Steam was one of the last platforms to be added to CP Social. The reason behind this was the flexibility of the Facepunch.Steamworks api.
Facepunch.Steamworks is an alternative to the Steamworks.NET. The difference between Facepunch.Steamworks and Steamworks.NET is that Steamworks.NET tries to be as close as possible to the original Steamworks c++ api.
Both of these api’s essentially have the same functionalities build in, only when using Steamworks.NET a developer has to write a lot more code compared to Facepunch.Steamworks.
After discussing Steamworks.NET and Facepunch.Steamworks with a fellow student, Levi Buck who had worked with both before and suggested Facepunch.Steamworks in the first place. I decided on using Facepunch.Steamworks.
Testing the Steam services was quite a bit more work than implementing the Facepunch.Steamwork api. This was due to the onboarding process of Steam.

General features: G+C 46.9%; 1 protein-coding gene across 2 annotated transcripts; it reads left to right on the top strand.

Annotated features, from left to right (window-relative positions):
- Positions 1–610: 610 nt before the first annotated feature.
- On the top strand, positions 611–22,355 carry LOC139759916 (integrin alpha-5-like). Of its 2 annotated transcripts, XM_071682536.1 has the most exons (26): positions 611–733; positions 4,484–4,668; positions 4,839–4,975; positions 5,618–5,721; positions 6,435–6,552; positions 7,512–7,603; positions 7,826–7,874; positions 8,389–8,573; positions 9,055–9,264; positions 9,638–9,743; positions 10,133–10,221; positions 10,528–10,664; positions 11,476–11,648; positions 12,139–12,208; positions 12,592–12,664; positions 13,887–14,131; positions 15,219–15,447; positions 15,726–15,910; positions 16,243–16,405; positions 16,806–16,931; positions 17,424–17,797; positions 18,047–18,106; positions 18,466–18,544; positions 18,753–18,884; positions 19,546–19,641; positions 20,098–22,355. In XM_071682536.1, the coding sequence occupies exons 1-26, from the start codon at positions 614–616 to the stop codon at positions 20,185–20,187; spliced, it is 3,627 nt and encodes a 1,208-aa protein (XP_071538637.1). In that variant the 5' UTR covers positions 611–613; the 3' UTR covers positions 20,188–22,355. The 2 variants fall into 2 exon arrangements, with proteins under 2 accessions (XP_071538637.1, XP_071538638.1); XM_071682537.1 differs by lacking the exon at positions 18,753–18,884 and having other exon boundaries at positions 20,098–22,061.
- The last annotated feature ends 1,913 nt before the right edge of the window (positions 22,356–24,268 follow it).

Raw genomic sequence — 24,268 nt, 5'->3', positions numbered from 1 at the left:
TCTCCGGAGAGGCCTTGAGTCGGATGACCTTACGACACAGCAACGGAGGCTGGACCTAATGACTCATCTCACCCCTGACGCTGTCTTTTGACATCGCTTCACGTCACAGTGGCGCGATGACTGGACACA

To be able to test authenticating, achievements and cloud saves you need to have you game on Steam itself, not published, but just uploaded to Steam. To do this I had to create a Steam partner account and do some legal stuff before this was possible.
Luckily Levi Buck tipped me on this beforehand so I made sure I started this on-boarding process as soon as the internship started. Over all this process took about a month to complete.
Just as I had done with the Android and iOS services, every time I had added a new feature to CP Social’s Steam services I made a screen recording of it and send it to my colleagues to show the progress of the development.